Of course, with the return of Gillingham is the return of Mr. Green, who is still a hit with the downstairs staff…except for Hughes, who reads him the riot act in her office, saying that everyone else might be blind to his treachery, but she knows about his villainy all too well. Green, as smarmy as ever, tries to claim the sex he had with Anna was consensual, the result of a night of drinking. This only further infuriates Hughes, and she warns him that if he values his life, he’ll keep to the shadows. I just love Phyllis Logan in this role, and though Bates is the one being setup to eventually kill Green, I wonder if Hughes might not do it for the greater good? It’s an absolutely asinine theory to posit, but the season has gone to such great lengths to further build Hughes’ strength and her inner character, to the point where such an act wouldn’t seem entirely implausible to me in the way it would have last season. But then, Hughes killing Green isn’t really the story Julian Fellowes is telling. The heat is all on Bates, who overhears Green at the dinner table, going on about how much he hated the Nellie Melba concert. He goes on to state that the night of the concert, he decided to leave and come downstairs for a bit of quiet. And in that moment, we can see the wheels turning in Bates’ head: Green just admitted to being downstairs at around the same time as the attack on Anna occurred. The episode ends on the murderous glint in Bates’ eye, having come to the recognition that it was Green all along.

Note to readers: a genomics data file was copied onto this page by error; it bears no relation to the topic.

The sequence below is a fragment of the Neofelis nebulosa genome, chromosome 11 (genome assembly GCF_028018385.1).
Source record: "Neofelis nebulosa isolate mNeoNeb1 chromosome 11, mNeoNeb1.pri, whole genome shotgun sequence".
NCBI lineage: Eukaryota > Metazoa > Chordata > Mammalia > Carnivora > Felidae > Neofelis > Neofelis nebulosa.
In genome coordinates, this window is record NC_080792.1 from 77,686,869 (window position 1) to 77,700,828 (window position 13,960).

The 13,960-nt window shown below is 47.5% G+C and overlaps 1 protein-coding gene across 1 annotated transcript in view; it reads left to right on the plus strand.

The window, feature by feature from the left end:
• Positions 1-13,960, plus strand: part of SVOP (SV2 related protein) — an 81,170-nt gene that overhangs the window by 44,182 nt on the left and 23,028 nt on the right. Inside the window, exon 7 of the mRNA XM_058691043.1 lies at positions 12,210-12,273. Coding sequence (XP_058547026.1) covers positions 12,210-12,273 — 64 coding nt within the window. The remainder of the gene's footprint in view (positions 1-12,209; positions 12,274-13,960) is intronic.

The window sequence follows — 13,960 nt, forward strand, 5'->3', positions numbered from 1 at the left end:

This was one of the strongest episodes of the season, as the separate storylines all felt similarly purposeful. They might not still share meaningful points of connection (not all of the storylines anyway), but there is a clear direction in place for each episode that is very encouraging about the likelihood that next week’s finale will redeem Series 4, or at least make the entire enterprise feel as though it was building to something that was worth all the unevenness.